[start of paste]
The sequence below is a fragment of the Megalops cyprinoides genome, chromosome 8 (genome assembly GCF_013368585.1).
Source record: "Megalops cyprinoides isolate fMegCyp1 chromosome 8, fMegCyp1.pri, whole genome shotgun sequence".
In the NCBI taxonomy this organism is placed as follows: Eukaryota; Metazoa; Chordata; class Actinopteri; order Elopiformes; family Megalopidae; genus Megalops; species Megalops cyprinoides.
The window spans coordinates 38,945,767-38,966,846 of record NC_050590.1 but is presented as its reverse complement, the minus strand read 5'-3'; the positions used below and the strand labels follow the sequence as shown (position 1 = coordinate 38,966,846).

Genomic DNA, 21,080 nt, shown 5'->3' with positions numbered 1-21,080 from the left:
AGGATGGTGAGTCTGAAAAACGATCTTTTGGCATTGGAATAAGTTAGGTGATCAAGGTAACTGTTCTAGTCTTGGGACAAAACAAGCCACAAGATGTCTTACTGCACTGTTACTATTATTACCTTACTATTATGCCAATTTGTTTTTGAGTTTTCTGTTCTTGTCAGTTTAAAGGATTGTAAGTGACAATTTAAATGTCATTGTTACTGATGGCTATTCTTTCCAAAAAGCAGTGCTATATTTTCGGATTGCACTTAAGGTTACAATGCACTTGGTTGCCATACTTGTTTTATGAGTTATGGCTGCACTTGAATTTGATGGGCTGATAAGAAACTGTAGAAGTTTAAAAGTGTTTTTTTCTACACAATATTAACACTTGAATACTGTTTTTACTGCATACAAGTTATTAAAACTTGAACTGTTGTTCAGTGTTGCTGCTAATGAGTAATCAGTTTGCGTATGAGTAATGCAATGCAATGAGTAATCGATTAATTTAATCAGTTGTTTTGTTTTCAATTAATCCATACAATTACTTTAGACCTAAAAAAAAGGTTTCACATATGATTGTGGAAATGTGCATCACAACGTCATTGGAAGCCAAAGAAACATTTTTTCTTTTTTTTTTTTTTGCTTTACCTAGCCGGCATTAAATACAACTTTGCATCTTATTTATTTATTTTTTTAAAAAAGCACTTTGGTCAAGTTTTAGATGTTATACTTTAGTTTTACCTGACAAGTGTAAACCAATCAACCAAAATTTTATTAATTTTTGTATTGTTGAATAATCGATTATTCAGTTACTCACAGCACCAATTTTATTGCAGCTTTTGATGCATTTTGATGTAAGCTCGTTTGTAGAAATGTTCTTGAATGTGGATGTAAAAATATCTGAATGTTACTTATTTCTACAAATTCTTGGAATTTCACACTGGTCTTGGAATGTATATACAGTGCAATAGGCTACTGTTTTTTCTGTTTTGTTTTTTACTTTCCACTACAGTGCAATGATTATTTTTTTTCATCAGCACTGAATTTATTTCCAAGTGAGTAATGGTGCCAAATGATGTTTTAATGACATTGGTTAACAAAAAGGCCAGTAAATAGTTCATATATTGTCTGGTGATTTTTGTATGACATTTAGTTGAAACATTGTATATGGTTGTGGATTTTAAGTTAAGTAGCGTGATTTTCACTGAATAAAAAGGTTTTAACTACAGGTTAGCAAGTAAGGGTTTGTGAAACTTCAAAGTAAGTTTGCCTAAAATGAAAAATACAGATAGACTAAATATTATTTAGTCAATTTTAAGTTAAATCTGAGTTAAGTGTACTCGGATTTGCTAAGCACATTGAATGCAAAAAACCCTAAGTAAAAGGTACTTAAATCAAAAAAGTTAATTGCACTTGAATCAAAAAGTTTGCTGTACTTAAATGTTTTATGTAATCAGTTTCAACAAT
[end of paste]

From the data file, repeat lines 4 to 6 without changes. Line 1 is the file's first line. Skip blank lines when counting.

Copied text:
The window spans coordinates 38,945,767-38,966,846 of record NC_050590.1 but is presented as its reverse complement, the minus strand read 5'-3'; the positions used below and the strand labels follow the sequence as shown (position 1 = coordinate 38,966,846).

Genomic DNA, 21,080 nt, shown 5'->3' with positions numbered 1-21,080 from the left:
AGGATGGTGAGTCTGAAAAACGATCTTTTGGCATTGGAATAAGTTAGGTGATCAAGGTAACTGTTCTAGTCTTGGGACAAAACAAGCCACAAGATGTCTTACTGCACTGTTACTATTATTACCTTACTATTATGCCAATTTGTTTTTGAGTTTTCTGTTCTTGTCAGTTTAAAGGATTGTAAGTGACAATTTAAATGTCATTGTTACTGATGGCTATTCTTTCCAAAAAGCAGTGCTATATTTTCGGATTGCACTTAAGGTTACAATGCACTTGGTTGCCATACTTGTTTTATGAGTTATGGCTGCACTTGAATTTGATGGGCTGATAAGAAACTGTAGAAGTTTAAAAGTGTTTTTTTCTACACAATATTAACACTTGAATACTGTTTTTACTGCATACAAGTTATTAAAACTTGAACTGTTGTTCAGTGTTGCTGCTAATGAGTAATCAGTTTGCGTATGAGTAATGCAATGCAATGAGTAATCGATTAATTTAATCAGTTGTTTTGTTTTCAATTAATCCATACAATTACTTTAGACCTAAAAAAAAGGTTTCACATATGATTGTGGAAATGTGCATCACAACGTCATTGGAAGCCAAAGAAACATTTTTTCTTTTTTTTTTTTTTGCTTTACCTAGCCGGCATTAAATACAACTTTGCATCTTATTTATTTATTTTTTTAAAAAAGCACTTTGGTCAAGTTTTAGATGTTATACTTTAGTTTTACCTGACAAGTGTAAACCAATCAACCAAAATTTTATTAATTTTTGTATTGTTGAATAATCGATTATTCAGTTACTCACAGCACCAATTTTATTGCAGCTTTTGATGCATTTTGATGTAAGCTCGTTTGTAGAAATGTTCTTGAATGTGGATGTAAAAATATCTGAATGTTACTTATTTCTACAAATTCTTGGAATTTCACACTGGTCTTGGAATGTATATACAGTGCAATAGGCTACTGTTTTTTCTGTTTTGTTTTTTACTTTCCACTACAGTGCAATGATTATTTTTTTTCATCAGCACTGAATTTATTTCCAAGTGAGTAATGGTGCCAAATGATGTTTTAATGACATTGGTTAACAAAAAGGCCAGTAAATAGTTCATATATTGTCTGGTGATTTTTGTATGACATTTAGTTGAAACATTGTATATGGTTGTGGATTTTAAGTTAAGTAGCGTGATTTTCACTGAATAAAAAGGTTTTAACTACAGGTTAGCAAGTAAGGGTTTGTGAAACTTCAAAGTAAGTTTGCCTAAAATGAAAAATACAGATAGACTAAATATTATTTAGTCAATTTTAAGTTAAATCTGAGTTAAGTGTACTCGGATTTGCTAAGCACATTGAATGCAAAAAACCCTAAGTAAAAGGTACTTAAATCAAAAAAGTTAATTGCACTTGAATCAAAAAGTTTGCTGTACTTAAATGTTTTATGTAATCAGTTTCAACAAT